Bhopal tragedy victim asks India to boycott London Olympics | india | Hindustan Times
Today in New Delhi, India
May 28, 2017-Sunday
-°C
New Delhi
  • Humidity
    -
  • Wind
    -

Bhopal tragedy victim asks India to boycott London Olympics

A victim of the Bhopal gas tragedy has asked India to boycott the London Olympics to protest against Dow Chemicals sponsoring the sports event.

india Updated: Jul 06, 2012 11:06 IST

A victim of the Bhopal gas tragedy has asked India to boycott the London Olympics to protest against Dow Chemicals sponsoring the sports event.

"Indian Government should boycott the London Olympics and it should be left to individual athletes to participate or not, "Sanjay Verma who lost seven members of his family including his father and mother in the tragedy on the night of December 2, 1984 told members of the Indian Journalists Association, Europe in London on Friday evening.

Campaigners in India believe Dow has ongoing liabilities relating to the 1984 Bhopal disaster through its ownership of Union Carbide, the company that owned the plant at the time of the disaster.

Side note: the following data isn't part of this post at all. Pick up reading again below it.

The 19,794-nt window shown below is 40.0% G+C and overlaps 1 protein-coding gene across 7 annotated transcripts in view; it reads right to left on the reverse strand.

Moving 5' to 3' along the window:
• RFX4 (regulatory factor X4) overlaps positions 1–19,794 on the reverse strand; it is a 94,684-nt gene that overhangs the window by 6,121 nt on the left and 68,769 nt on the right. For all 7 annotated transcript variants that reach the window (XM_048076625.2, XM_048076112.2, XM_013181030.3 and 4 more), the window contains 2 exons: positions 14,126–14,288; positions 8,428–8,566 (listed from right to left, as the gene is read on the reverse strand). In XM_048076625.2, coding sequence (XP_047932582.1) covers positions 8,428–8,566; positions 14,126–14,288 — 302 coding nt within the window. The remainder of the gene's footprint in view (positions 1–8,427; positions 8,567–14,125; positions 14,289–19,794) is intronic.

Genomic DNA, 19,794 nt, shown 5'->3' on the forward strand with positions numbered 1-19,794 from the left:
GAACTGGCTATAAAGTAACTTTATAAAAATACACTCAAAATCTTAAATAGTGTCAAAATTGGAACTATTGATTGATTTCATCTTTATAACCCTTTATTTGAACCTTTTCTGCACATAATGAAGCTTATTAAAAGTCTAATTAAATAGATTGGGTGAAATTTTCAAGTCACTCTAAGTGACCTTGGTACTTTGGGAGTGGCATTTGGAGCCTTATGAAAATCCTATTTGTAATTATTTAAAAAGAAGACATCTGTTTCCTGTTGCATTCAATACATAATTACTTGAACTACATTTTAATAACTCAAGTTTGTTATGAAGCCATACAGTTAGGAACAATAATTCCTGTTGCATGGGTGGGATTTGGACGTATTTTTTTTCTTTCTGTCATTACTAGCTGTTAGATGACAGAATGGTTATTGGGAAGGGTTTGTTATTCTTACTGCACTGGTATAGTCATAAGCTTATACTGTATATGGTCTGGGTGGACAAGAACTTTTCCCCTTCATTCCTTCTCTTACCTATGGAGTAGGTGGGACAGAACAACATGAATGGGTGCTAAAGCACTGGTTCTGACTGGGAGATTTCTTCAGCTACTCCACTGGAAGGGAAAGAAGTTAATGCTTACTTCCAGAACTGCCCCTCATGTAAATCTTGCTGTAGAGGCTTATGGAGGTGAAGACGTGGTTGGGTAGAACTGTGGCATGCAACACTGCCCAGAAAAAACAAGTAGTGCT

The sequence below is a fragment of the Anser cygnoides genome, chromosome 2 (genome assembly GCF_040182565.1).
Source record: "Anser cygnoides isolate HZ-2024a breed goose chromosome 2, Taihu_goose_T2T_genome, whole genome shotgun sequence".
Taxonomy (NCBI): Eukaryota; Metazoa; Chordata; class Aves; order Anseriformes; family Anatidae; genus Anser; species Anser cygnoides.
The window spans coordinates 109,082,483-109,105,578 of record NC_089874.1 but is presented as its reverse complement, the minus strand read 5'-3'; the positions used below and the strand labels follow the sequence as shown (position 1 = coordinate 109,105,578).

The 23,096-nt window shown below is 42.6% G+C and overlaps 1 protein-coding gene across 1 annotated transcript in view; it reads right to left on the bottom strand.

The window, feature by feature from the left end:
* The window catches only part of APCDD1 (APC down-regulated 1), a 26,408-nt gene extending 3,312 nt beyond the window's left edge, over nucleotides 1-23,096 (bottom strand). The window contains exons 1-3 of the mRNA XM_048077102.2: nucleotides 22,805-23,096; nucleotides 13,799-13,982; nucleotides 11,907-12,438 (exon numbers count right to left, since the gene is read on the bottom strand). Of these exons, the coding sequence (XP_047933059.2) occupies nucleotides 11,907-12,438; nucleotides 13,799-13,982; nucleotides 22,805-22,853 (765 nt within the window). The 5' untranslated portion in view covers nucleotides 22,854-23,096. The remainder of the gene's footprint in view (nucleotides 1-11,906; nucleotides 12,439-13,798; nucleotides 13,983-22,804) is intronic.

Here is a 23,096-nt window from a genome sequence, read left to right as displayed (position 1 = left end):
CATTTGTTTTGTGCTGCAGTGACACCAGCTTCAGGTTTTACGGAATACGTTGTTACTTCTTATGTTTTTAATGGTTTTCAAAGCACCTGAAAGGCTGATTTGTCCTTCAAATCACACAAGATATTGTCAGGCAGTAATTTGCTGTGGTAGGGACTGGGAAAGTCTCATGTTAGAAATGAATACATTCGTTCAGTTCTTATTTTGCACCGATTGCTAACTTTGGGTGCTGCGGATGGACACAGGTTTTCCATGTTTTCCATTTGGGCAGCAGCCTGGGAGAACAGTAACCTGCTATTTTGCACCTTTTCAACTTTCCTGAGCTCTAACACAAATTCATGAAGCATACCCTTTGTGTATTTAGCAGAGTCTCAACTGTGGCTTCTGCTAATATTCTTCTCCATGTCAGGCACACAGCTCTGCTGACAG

Dow which bought Union Carbide 17 years after the disaster and insists all its liabilities were settled in a 1989 compensation deal with victims.

Sanjay Verma was born in Bhopal five months before the disaster. His family lived in Jaiprakash Nagar.

Sanjay said, "Thousands of people were killed by Dow Chemicals. They have blood on their hand and now the blood is going to the London Olympic. There should not be any business with Dow Chemicals."

He said Lord Sebastian Coe, chairman of the London Organising Committee of the Olympic Games, along with other members of the committee should visit Bhopal and see what Dow Chemicals had done there."

Asked what are his priorities, Sanjay Verma said "I would like to see the site is cleaned up, victims of the gas tragedy rehabilitated and the victims should have proper treatment."

But Barry Gardiner, chairman of the Labour Friends of India, who has been campaigning against Dow Chemicals and its involvement with London Olympics 2012 said "India should not boycott the Games."

"Athletes train for long time for the Games and I don't think boycott of the games will help. Boycott will be absolutely wrong. I'm pro-olympic, my father was an Olympian."

He said, "If there are protests, I don't want them to disrupt the athletes. They can target the organisers."